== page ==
Along with Steeplechase and Luna Park, Dreamland was among the original three amusement parks that cemented the carnival legacy of New York City’s Coney Island. And though it only operated from 1904 to 1911, Dreamland established itself among the most ambitious entertainment-driven projects ever, well, dreamed up.
Illuminated by an otherworldly one million light bulbs, Dreamland’s imaginative attractions included a gondola ride through a recreated Venice, a train journey through the Swiss Alps, complete with gusts of frosty air, and a twice-daily six-story tenement building fire fought by scores of actors.
But one spectacle stooped really low: Lilliputia, a pint-sized European village where some 300 little people lived full-time. Also known as the now-offensive “Midget City,” the tiny town was lined with half-size houses stocked with small-scale furniture and even had stables with miniature horses.
Collected from fairs and carnival sideshows across the country, its inhabitants performed in circuses, plays, and even operas for visitors. And since Coney Island is a beach destination, Lilliputia also had a stretch of sand frequented by small sunbathers and decked out with the littlest of lifeguard chairs.
Suffice to say, treating little people like a zoo exhibit would create more than a small stir today.
Dreamland was so odd that it merits twin billing on this list. A short stroll from Lilliputia brought visitors to an attraction even stranger—and whose stars were even smaller. A special-admission sideshow featured premature babies being kept alive by a brand new invention: incubators.
The dazzling devices were the brainchild of Dr. Martin Couney, who, upon developing the lifesaving contraption, realized that the clinical operating costs were impossibly prohibitive. Charging goo-goo gaga-ing gawkers an extra 25 cents (about $7 in today’s money) helped fund the facility.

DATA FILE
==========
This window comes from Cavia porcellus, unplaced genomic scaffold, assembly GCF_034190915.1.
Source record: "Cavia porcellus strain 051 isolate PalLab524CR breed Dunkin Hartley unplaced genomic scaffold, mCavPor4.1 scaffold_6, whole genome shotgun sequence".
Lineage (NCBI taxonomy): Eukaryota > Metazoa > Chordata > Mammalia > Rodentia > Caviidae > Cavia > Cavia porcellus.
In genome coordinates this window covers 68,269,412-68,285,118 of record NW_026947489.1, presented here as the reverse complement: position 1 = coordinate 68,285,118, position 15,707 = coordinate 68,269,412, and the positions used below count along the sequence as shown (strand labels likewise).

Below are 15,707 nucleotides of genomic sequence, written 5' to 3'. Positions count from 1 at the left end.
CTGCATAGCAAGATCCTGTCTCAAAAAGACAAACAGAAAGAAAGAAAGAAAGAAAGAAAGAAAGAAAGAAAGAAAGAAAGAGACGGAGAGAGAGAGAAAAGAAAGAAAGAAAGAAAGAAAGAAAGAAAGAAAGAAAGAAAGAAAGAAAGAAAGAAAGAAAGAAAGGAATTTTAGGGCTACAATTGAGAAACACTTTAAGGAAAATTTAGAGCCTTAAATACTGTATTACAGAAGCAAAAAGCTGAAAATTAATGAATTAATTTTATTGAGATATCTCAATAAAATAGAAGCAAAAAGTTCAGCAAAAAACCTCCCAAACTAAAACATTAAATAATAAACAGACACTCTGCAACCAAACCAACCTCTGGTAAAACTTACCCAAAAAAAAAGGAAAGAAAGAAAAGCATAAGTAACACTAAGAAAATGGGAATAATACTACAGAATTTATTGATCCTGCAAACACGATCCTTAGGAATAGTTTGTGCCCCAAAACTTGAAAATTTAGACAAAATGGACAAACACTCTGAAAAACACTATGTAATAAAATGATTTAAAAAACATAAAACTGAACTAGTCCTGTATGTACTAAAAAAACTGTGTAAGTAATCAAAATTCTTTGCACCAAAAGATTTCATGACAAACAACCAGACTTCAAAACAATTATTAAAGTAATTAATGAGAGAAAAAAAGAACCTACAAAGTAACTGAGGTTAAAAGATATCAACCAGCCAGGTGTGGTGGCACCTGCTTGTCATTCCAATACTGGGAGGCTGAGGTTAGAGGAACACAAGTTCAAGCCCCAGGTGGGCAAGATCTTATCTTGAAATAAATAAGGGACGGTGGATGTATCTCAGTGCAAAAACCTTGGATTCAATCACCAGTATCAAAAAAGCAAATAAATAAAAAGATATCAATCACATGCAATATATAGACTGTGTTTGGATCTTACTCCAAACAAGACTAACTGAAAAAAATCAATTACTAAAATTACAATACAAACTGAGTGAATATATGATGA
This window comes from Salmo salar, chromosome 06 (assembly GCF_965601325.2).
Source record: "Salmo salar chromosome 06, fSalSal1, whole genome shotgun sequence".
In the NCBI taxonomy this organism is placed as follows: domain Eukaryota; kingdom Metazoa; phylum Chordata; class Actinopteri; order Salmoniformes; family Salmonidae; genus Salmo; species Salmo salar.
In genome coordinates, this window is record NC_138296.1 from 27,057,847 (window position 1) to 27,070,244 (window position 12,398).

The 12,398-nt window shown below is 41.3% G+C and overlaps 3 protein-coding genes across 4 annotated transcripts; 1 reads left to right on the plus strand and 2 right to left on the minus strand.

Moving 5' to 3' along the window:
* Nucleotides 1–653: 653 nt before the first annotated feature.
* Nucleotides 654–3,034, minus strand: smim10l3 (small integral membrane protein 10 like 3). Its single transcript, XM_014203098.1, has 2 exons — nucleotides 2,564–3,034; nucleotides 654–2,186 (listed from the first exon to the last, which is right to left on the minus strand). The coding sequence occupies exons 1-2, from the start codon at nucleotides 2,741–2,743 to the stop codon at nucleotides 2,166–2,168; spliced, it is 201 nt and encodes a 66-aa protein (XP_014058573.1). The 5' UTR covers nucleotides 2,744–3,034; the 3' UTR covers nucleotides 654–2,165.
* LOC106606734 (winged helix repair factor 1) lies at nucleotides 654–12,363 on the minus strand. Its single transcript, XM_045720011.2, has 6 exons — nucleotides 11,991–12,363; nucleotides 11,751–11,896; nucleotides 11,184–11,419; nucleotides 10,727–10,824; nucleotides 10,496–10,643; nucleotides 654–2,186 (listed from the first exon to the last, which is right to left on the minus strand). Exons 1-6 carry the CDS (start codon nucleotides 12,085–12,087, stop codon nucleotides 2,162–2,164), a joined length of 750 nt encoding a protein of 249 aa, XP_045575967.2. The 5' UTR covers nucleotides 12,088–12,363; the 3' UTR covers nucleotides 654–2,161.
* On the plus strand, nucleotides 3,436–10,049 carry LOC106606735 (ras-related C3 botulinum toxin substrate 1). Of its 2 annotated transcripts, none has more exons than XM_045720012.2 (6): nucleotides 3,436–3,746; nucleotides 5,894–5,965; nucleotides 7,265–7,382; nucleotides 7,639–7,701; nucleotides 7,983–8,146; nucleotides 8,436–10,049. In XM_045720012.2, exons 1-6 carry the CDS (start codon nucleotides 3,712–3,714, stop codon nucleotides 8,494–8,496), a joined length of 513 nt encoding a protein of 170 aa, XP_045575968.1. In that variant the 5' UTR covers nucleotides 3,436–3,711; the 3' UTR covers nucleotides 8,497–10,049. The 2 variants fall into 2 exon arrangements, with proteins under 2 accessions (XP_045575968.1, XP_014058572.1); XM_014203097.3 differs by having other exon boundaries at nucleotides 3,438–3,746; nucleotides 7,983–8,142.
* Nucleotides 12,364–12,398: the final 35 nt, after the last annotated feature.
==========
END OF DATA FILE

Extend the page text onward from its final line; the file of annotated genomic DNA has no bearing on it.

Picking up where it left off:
Like its residents, the incubator installation was ahead of its time: When the exhibit opened in 1903, premature babies were considered genetically inferior and, from a medical standpoint, lost causes doomed to die. Couney’s invention disproved this assumption, showing that, with proper care, babies born early could indeed develop into healthy children.
Although the spectacle was shunned by the medical community, Couney’s clinic luckily did not burn to the ground in 1911 with the rest of Dreamland. Instead, it remained open until 1943—and revolutionized pediatric science in the process. In hindsight, it’s one offensive idea worth defending.
Given the United States’ troubling racial legacy, the advent of blackface minstrelsy—comedic performances of “blackness” by whites in exaggerated costumes and makeup—is unremarkable. What is surprising is how widespread, enduring, and popular it was as a form of entertainment.
The first minstrel shows date to 1830s New York City, featuring white performers sporting tattered clothing and faces blackened with shoe polish. The actors characterized blacks as lazy, ignorant, sexually promiscuous thieves. Among the most popular recurring characters was Jim Crow, a term now best known for the repressive anti-black laws passed throughout the post-Civil War Southern US.
Something this offensive couldn’t possibly go ultra-mainstream . . . right?
Wrong. Blackface endured through the 19th century and, in the early 20th, made the leap to the big screen. Movies with abhorrent titles like Wooing and Wedding of a Coon and the feminist gem Coon Town Suffragettes were produced, and toxic characters with names like Stepin Fetchit and Sleep ‘n Eat concocted, well into the first half of the 1900s.
Blackface was so mainstream that a lengthy list of Hollywood stars appeared in films either as blackface characters or with them. These include Bing Crosby, Milton Berle, Fred Astaire, Shirley Temple, Judy Garland, and future US president Ronald Reagan.
Beginning in the mid-1920s as fun-filled endurance competitions, dance marathons were last-couple-standing contests in which the duo who could Charleston, Jitterbug, and Lindy Hop the longest won prizes.
But when the New York stock market crashed in late 1929, ushering in the Great Depression, dance-a-thons took a darker, more desperate turn on the dance floor. Suddenly, those prizes were the only income many dancers had a chance to earn, transforming a lighthearted competition into something more resembling The Hunger Games.
With US unemployment exceeding 25 percent, destitute dancers weren’t difficult to find. Well-to-do patrons paid for the privilege to cackle as demeaned duos did everything in their power to outlast their fellow impoverished competitors. Many took turns napping in their partners’ arms during events that would stretch on for days or even weeks.